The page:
The following questions about visitor parking spaces have been received into the site. Leanne Habib, Premium Strata provides the following responses.
Question: We have a general By-law stating residents must not park on common property without written approval. Is this sufficient or should we specifically refer to visitor parking spaces?
We have a visitor parking space area which combines both spots for individual resident parking and visitor parking. We also have another building that has enclosed individual garages. Many residents are using visitor parking to park their second car or because they keep household goods in their garages. For many years there have been no restrictions to parking in the visitor car areas. Now we want to introduce a parking By-law that defines the terms of parking in the visitor. car park, including appropriate signage.
We have a general By-law that states residents must not park or stand their motor vehicle on common property without the written approval of the Owners Corporation. Is this by-law sufficient or does it need to be amended to specifically refer to the visitor parking spaces and the terms of parking rules & signage?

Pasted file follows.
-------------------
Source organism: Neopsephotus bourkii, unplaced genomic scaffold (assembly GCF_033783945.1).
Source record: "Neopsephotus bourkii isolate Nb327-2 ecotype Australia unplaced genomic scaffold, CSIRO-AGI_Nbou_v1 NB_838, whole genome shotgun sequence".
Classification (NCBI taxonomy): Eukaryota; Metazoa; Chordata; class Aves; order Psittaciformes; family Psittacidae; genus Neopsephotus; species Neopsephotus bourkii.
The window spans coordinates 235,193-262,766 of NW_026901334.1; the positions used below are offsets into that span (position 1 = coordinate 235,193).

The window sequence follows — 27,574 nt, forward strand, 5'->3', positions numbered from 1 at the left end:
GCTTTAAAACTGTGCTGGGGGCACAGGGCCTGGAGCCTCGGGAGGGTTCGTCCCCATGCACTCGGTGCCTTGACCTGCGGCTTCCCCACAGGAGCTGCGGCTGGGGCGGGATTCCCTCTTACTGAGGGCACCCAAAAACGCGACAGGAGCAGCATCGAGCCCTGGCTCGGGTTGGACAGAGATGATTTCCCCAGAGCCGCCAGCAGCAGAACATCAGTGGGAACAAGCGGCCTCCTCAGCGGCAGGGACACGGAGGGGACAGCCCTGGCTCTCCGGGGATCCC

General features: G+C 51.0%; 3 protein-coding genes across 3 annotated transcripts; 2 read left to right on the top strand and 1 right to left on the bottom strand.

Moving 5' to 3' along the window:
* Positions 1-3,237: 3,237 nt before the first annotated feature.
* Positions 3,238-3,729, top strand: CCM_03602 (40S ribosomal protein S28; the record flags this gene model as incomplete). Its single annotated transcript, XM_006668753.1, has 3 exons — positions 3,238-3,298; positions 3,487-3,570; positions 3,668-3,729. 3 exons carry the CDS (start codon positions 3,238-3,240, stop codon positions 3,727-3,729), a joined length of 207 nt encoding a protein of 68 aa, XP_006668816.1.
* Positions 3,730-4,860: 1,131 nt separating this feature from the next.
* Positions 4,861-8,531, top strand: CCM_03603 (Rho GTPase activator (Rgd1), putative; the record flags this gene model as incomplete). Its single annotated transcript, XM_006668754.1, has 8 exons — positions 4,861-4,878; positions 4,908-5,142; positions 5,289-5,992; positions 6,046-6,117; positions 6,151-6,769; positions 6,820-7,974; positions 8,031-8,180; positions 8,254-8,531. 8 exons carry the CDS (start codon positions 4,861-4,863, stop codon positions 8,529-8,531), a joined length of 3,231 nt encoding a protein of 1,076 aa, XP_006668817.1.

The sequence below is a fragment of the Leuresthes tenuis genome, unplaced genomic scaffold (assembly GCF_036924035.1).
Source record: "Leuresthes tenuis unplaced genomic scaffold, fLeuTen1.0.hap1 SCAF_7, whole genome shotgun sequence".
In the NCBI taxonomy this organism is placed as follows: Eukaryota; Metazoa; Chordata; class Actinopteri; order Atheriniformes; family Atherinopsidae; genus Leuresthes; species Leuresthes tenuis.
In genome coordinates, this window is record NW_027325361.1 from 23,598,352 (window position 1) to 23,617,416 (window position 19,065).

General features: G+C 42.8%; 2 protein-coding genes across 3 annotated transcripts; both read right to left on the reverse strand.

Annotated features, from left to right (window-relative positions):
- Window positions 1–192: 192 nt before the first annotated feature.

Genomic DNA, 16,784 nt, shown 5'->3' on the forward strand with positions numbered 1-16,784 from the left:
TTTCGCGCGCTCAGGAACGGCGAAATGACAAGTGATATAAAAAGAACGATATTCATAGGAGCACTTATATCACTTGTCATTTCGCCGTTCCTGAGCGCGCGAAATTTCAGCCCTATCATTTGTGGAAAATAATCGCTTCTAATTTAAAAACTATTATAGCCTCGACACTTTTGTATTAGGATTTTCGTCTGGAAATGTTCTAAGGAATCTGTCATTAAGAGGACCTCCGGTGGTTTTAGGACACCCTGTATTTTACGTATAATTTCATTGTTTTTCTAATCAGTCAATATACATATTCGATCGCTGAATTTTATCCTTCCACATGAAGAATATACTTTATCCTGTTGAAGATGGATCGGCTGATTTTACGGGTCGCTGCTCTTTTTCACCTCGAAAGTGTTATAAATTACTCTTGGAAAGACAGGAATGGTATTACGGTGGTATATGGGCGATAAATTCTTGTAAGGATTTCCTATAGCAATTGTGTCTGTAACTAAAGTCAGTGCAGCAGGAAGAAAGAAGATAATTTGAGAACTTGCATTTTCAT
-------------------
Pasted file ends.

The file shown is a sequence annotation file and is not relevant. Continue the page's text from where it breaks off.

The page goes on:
Answer: A very specific visitor parking by-law should be drafted by a strata lawyer.
Technically, this by-law is adequate because visitor car parking is common property. However, abuse of visitor parking is common and therefore, to highlight that visitor parking is for bona fide visitor parking only, a very specific visitor parking by-law should be drafted by a strata lawyer.
This post appears in Strata News #228.
Question: I was fined for not parking in a visitor parking space at my girlfriend’s apartment. They are pursuing her for the money. Is this parking fine from the owners corporation valid?
I neglected to use a visitor parking space when I parked overnight at my girlfriend’s apartment. Although there are no lines or bays in the space, there are also no signs saying ‘No Parking’, there are only signs about picking up dog poop. This is in Chatswood NSW.
Strata placed a paper notice on the car stating I was fined $300. The fine was an administration fee for viewing the CCTV footage.
They are now pursuing my girlfriend for payment of the fine. They have stated that if the fine for not using a visitor parking space isn’t paid, they will block her Security pass to access her property.
I’ll be sure to only park in visitor parking spaces in the future, but I don’t want to pay for the fine. Is this parking fine from the owners corporation valid?
Answer: Only NCAT has jurisdiction to issue “fines” or “penalties” in this context. Therefore, it is highly unlikely this fine could be enforced.